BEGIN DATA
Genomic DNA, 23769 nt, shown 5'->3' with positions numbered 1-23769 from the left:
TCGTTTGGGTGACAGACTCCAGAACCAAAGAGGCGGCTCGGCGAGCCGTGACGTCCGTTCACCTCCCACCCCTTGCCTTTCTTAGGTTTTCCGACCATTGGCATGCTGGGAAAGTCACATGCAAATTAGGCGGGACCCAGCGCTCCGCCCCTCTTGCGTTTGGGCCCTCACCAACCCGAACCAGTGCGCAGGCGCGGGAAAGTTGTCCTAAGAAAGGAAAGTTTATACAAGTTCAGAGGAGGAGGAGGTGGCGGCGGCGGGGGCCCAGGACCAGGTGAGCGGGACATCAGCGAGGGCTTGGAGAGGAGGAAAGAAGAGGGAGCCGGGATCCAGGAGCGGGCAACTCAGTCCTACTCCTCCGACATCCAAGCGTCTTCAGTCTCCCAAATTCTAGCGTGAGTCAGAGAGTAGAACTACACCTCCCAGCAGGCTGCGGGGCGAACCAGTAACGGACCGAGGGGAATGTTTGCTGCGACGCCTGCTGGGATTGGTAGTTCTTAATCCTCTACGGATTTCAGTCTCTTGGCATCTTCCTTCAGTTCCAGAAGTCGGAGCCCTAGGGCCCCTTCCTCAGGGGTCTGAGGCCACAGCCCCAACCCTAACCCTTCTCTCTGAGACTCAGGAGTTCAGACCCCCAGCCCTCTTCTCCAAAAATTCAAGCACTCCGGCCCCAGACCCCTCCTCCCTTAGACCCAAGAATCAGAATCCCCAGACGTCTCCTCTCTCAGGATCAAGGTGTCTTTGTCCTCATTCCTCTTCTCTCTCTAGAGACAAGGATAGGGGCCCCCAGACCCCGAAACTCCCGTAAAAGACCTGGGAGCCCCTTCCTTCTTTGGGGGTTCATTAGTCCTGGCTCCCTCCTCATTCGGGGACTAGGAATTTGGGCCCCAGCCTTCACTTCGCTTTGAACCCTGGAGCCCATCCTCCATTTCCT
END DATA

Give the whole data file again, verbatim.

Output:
Genomic DNA, 23769 nt, shown 5'->3' with positions numbered 1-23769 from the left:
TCGTTTGGGTGACAGACTCCAGAACCAAAGAGGCGGCTCGGCGAGCCGTGACGTCCGTTCACCTCCCACCCCTTGCCTTTCTTAGGTTTTCCGACCATTGGCATGCTGGGAAAGTCACATGCAAATTAGGCGGGACCCAGCGCTCCGCCCCTCTTGCGTTTGGGCCCTCACCAACCCGAACCAGTGCGCAGGCGCGGGAAAGTTGTCCTAAGAAAGGAAAGTTTATACAAGTTCAGAGGAGGAGGAGGTGGCGGCGGCGGGGGCCCAGGACCAGGTGAGCGGGACATCAGCGAGGGCTTGGAGAGGAGGAAAGAAGAGGGAGCCGGGATCCAGGAGCGGGCAACTCAGTCCTACTCCTCCGACATCCAAGCGTCTTCAGTCTCCCAAATTCTAGCGTGAGTCAGAGAGTAGAACTACACCTCCCAGCAGGCTGCGGGGCGAACCAGTAACGGACCGAGGGGAATGTTTGCTGCGACGCCTGCTGGGATTGGTAGTTCTTAATCCTCTACGGATTTCAGTCTCTTGGCATCTTCCTTCAGTTCCAGAAGTCGGAGCCCTAGGGCCCCTTCCTCAGGGGTCTGAGGCCACAGCCCCAACCCTAACCCTTCTCTCTGAGACTCAGGAGTTCAGACCCCCAGCCCTCTTCTCCAAAAATTCAAGCACTCCGGCCCCAGACCCCTCCTCCCTTAGACCCAAGAATCAGAATCCCCAGACGTCTCCTCTCTCAGGATCAAGGTGTCTTTGTCCTCATTCCTCTTCTCTCTCTAGAGACAAGGATAGGGGCCCCCAGACCCCGAAACTCCCGTAAAAGACCTGGGAGCCCCTTCCTTCTTTGGGGGTTCATTAGTCCTGGCTCCCTCCTCATTCGGGGACTAGGAATTTGGGCCCCAGCCTTCACTTCGCTTTGAACCCTGGAGCCCATCCTCCATTTCCT